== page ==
Wednesday, January 11, 2023

The Life of Female Teachers in the 19th Century

By Kimberly Grist

One of my goals, when I write, is to combine my love of history with an inspirational theme, a bit of romance, and believable characters. As I was researching the life of a teacher during the late 19th century, I was astounded by the rules that a female teacher had to adhere to. Which do you find the most outrageous?

Fast forward twenty years later and although society was in a phase of rapid industrialization with the introduction of electrical power and telephones, very little changed in the rules for female teachers. The idea that married women didn't need income was the most common rationale for the ban on marriage for female teachers.

Boarding was both common and practical for teachers and allowed them to live within walking distance of the schoolhouse and to live as well as their students.

Replica of a sod home

New, inexperienced teachers, hired by the lowest-paying districts, often endured poor living conditions.

Inside a sod home with a trundle bed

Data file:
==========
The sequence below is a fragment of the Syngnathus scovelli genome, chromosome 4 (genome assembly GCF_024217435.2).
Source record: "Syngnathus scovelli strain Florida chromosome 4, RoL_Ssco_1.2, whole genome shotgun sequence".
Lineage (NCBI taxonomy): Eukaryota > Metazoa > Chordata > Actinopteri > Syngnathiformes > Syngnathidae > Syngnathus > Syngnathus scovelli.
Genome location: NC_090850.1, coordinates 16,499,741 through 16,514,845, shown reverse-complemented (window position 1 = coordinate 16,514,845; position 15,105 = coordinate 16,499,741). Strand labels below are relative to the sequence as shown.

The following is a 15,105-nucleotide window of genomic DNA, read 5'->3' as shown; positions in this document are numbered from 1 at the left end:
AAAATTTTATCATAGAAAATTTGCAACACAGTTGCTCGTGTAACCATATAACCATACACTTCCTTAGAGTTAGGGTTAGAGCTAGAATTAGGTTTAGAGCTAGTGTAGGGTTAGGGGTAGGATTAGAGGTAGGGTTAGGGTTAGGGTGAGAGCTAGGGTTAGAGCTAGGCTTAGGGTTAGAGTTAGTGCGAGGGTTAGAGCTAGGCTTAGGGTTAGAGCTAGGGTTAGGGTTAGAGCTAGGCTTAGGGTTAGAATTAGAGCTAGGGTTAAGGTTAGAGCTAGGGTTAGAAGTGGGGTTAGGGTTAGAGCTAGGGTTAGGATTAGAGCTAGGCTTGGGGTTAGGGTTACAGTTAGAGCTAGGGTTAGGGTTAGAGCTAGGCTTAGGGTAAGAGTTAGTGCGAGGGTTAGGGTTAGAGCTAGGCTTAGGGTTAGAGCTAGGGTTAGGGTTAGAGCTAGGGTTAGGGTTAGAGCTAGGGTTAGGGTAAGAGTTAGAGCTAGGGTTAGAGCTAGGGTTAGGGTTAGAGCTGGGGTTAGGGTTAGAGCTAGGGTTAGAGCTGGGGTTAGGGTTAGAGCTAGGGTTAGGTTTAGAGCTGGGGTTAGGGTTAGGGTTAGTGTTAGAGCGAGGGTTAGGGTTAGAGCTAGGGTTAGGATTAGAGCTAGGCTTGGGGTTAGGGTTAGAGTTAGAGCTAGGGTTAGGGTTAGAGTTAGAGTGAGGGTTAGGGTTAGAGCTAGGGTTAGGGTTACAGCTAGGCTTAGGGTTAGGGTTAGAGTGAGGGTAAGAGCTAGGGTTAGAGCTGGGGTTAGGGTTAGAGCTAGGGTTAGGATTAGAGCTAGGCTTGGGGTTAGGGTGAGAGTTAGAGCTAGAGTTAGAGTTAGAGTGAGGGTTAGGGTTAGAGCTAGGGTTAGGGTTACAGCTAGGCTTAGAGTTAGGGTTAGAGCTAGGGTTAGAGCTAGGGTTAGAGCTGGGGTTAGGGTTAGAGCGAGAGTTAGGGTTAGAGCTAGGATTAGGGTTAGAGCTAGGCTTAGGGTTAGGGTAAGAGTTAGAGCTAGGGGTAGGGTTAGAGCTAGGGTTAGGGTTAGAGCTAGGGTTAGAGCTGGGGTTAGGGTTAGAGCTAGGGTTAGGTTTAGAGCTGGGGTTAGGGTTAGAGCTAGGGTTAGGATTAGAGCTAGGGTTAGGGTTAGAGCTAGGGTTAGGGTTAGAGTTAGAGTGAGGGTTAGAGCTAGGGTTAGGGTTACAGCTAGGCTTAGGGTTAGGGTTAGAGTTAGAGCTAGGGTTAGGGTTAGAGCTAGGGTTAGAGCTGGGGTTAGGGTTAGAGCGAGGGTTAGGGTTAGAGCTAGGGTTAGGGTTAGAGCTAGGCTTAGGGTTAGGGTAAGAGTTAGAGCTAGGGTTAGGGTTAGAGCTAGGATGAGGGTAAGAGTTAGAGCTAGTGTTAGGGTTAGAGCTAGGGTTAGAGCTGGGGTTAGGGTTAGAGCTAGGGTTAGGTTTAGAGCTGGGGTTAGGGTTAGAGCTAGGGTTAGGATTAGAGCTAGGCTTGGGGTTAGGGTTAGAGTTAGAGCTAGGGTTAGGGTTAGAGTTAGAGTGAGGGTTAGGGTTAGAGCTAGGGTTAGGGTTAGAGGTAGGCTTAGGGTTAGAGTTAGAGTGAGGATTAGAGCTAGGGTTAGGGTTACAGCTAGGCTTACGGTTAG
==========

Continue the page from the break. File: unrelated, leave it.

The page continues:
Garnet's Gift
Twenty-two-year-old Garnet Adams longs to marry and have a houseful of children. Forced to support her widowed mother, she embraces her role as teacher, although the Carrie Town board of education's rules for female teachers leave no opportunity for a social life. She contents herself to play the violin at church. Tall, bearded, and rough around the edges, Deputy Noah Scott would rather hunt than socialize. Garnet thinks he’s a rude, insensitive drifter, and Noah's sure the last person he'd want to court is a schoolmarm--especially with her unladylike sneeze. As the needs of her students bring them together, opposites seem to attract until a certain Christmas present derails their future.

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Fans of historical romance set in the late 19th -century will enjoy stories combining, History, Humor, and Romance, emphasizing Faith, Friends, and Good Clean Fun.

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  1. Thank you for your post and Happy New Year! Times have certainly changed for everyone over the years, and I have a feeling that rules pertaining to teachers and social behavior would not be tolerated these days. Fortunately we have many fine teachers who have a passion for instilling knowledge into our children!

  2. As they say, "We've come a long way, baby." In this situation that is definitely a good thing.

  3. Weren't many of the teachers under 21yo?
    I thought I read somewhere that one could become a teacher at 16 or 17, and that most of the teachers in the 1880s were under 25yo.

    1. Mary Ellen -yes they were- I read they were as young as 13.